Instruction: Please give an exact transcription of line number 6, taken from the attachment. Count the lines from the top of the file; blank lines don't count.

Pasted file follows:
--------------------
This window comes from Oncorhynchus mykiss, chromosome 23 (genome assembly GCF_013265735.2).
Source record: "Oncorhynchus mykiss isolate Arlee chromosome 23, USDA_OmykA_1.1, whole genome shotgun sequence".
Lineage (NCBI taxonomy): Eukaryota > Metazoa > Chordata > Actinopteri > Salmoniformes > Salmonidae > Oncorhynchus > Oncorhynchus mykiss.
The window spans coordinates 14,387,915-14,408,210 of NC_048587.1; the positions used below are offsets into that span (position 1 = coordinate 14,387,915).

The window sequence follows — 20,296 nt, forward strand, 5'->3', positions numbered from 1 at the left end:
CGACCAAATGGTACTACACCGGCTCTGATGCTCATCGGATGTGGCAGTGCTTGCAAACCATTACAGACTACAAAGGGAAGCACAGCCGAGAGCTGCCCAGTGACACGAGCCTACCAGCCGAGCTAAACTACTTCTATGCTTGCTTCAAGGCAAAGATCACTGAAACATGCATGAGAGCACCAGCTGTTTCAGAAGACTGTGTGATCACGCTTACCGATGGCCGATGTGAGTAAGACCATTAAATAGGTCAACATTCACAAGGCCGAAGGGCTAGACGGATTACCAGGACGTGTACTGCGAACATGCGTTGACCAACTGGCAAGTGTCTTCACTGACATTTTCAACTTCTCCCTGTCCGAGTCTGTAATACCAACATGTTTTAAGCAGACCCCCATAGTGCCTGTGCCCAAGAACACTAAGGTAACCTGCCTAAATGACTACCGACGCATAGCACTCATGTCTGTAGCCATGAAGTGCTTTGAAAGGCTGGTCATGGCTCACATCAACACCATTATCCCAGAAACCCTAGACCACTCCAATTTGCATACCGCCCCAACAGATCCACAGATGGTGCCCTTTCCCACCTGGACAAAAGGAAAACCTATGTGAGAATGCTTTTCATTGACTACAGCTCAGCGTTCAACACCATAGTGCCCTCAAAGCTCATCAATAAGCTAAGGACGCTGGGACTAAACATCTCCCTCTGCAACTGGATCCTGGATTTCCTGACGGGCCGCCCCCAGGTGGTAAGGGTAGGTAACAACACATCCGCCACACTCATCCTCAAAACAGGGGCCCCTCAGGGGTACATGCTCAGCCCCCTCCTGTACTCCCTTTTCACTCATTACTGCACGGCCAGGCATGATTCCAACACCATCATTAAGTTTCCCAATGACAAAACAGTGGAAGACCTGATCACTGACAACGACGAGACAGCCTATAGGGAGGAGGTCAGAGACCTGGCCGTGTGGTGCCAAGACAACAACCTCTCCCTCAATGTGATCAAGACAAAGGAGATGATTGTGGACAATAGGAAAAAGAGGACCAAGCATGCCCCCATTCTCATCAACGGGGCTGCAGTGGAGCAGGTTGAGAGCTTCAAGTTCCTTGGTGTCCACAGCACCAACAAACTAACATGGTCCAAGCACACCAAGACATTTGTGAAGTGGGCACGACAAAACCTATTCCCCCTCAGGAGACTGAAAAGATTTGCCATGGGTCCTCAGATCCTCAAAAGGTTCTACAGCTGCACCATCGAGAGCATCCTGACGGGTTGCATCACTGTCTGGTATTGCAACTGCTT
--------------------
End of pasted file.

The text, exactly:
CGACCAAATGGTACTACACCGGCTCTGATGCTCATCGGATGTGGCAGTGCTTGCAAACCATTACAGACTACAAAGGGAAGCACAGCCGAGAGCTGCCCAGTGACACGAGCCTACCAGCCGAGCTAAACTACTTCTATGCTTGCTTCAAGGCAAAGATCACTGAAACATGCATGAGAGCACCAGCTGTTTCAGAAGACTGTGTGATCACGCTTACCGATGGCCGATGTGAGTAAGACCATTAAATAGGTCAACATTCACAAGGCCGAAGGGCTAGACGGATTACCAGGACGTGTACTGCGAACATGCGTTGACCAACTGGCAAGTGTCTTCACTGACATTTTCAACTTCTCCCTGTCCGAGTCTGTAATACCAACATGTTTTAAGCAGACCCCCATAGTGCCTGTGCCCAAGAACACTAAGGTAACCTGCCTAAATGACTACCGACGCATAGCACTCATGTCTGTAGCCATGAAGTGCTTTGAAAGGCTGGTCATGGCTCACATCAACACCATTATCCCAGAAACCCTAGACCACTCCAATTTGCATACCGCCCCAACAGATCCACAGATGGTGCCCTTTCCCACCTGGACAAAAGGAAAACCTATGTGAGAATGCTTTTCATTGACTACAGCTCAGCGTTCAACACCATAGTGCCCTCAAAGCTCATCAATAAGCTAAGGACGCTGGGACTAAACATCTCCCTCTGCAACTGGATCCTGGATTTCCTGACGGGCCGCCCCCAGGTGGTAAGGGTAGGTAACAACACATCCGCCACACTCATCCTCAAAACAGGGGCCCCTCAGGGGTACATGCTCAGCCCCCTCCTGTACTCCCTTTTCACTCATTACTGCACGGCCAGGCATGATTCCAACACCATCATTAAGTTTCCCAATGACAAAACAGTGGAAGACCTGATCACTGACAACGACGAGACAGCCTATAGGGAGGAGGTCAGAGACCTGGCCGTGTGGTGCCAAGACAACAACCTCTCCCTCAATGTGATCAAGACAAAGGAGATGATTGTGGACAATAGGAAAAAGAGGACCAAGCATGCCCCCATTCTCATCAACGGGGCTGCAGTGGAGCAGGTTGAGAGCTTCAAGTTCCTTGGTGTCCACAGCACCAACAAACTAACATGGTCCAAGCACACCAAGACATTTGTGAAGTGGGCACGACAAAACCTATTCCCCCTCAGGAGACTGAAAAGATTTGCCATGGGTCCTCAGATCCTCAAAAGGTTCTACAGCTGCACCATCGAGAGCATCCTGACGGGTTGCATCACTGTCTGGTATTGCAACTGCTT